Biden declares war on anti-competitive practices with sweeping order

President BidenJoe BidenTexas announces election audit in four counties after Trump demand Pennsylvania AG sues to block GOP subpoenas in election probe House passes sweeping defense policy bill MORE will sign a sweeping executive order on Friday, aimed at promoting competition in the economy through 72 initiatives cracking down on anti-competitive practices in multiple industries.

The order aims to bolster competition and make broadband services affordable, encourage innovation and competition among tech companies, address prescription drug pricing, allow hearing aids to be sold over the counter at drug stores, ban or limit noncompete agreements for workers, and make it easier for people to get refunds from airlines, among other provisions.

In a fact sheet released by the White House Friday morning, the Biden administration said that anti-competitive practices across industries have driven up prices, made it harder for employees to bargain for a better wage and stunted economic growth.

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The executive order will direct over a dozen federal agencies to implement these 72 initiatives to promote competition in the U.S.

The president has laid out a plan to promote competition in the health care sector, including directing the Food and Drug Administration (FDA) to work with states on importing prescription drugs from Canada, and direct officials to develop a “comprehensive plan” to lower drug prices in 45 days. 

In addition Biden will direct the Federal Trade Commission (FTC) to evaluate hospital mergers that could be harmful to patient care, especially in rural communities. 

Under rules for “Big Tech” companies, Biden wants greater condemnation for mergers between technology companies “especially by dominant internet platforms, with particular attention to the acquisition of nascent competitors, serial mergers, the accumulation of data, competition by 'free' products, and the effect on user privacy.”

The president has also indicated he wants to crack down on companies gathering personal information, and will direct the FTC to create rules on surveillance and data acquisition.

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News of the executive order comes amid several lawsuits brought against big tech companies such as Google and Facebook alleging violations of antitrust laws. 

On Wednesday, attorneys general of 36 states and Washington, D.C., sued Google, alleging its control over its Android app store violates antitrust laws. The lawsuit, led by Utah Attorney General Sean Reyes (R) and New York Attorney General Letitia James (D), is the third filed by states against the Silicon Valley giant.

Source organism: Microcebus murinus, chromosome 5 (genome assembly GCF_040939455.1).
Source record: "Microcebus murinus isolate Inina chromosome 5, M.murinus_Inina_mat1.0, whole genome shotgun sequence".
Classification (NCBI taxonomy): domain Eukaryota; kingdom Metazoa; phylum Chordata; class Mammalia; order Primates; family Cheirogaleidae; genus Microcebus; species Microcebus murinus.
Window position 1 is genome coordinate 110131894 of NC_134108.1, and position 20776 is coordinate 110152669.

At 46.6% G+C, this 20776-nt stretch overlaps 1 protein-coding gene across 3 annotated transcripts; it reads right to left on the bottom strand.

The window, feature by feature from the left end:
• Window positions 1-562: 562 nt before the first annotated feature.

The FTC will also establish rules against unfair competition methods on internet marketplaces such as "killer acquisitions," a method that the administration said is "meant to shut down a potential competitive threat." 

It would encourage the Federal Communications Commission (FCC) to restore net neutrality rules, which were undone under the Trump administration. 

The order will also make it easier for Americans to switch banks by requiring the institutions to allow customers to take their financial transaction data with them.

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For farmers, the order aims to increase their incomes by strengthening what the Department of Agriculture can do to address abusive practices from meat processors. It also directs the department to issue new rules defining what meat can be labeled “Product of USA.”

In the transportation sector, the order will direct the Transportation Department to issue rules that require an airline to refund baggage costs when a flight is delayed and clearly disclose cancellation fees. It will also require railroad track owners to provide rights of way to passenger rail and encourage the Federal Maritime Commission to ensure enforcement against shippers charging American exporters exorbitant charges.

White House press secretary Jen PsakiJen PsakiBiden administration defends handling of Haitians amid uproar Sean Spicer, Russ Vought sue Biden over Naval Board removal 'Quad' summit is a chance to clarify our Indo-Pacific agenda MORE said at the beginning of the month to expect an executive order on business practices to be revealed. 

“Roughly half of private sector businesses require at least some employees to enter noncompete agreements, affecting over 30 million people. This affects construction workers, hotel workers, many blue-collar jobs, not just high-level executives. He believes that if someone offers you a better job, you should be able to take it. It makes sense,” Psaki said.

--Updated 8:48 a.m.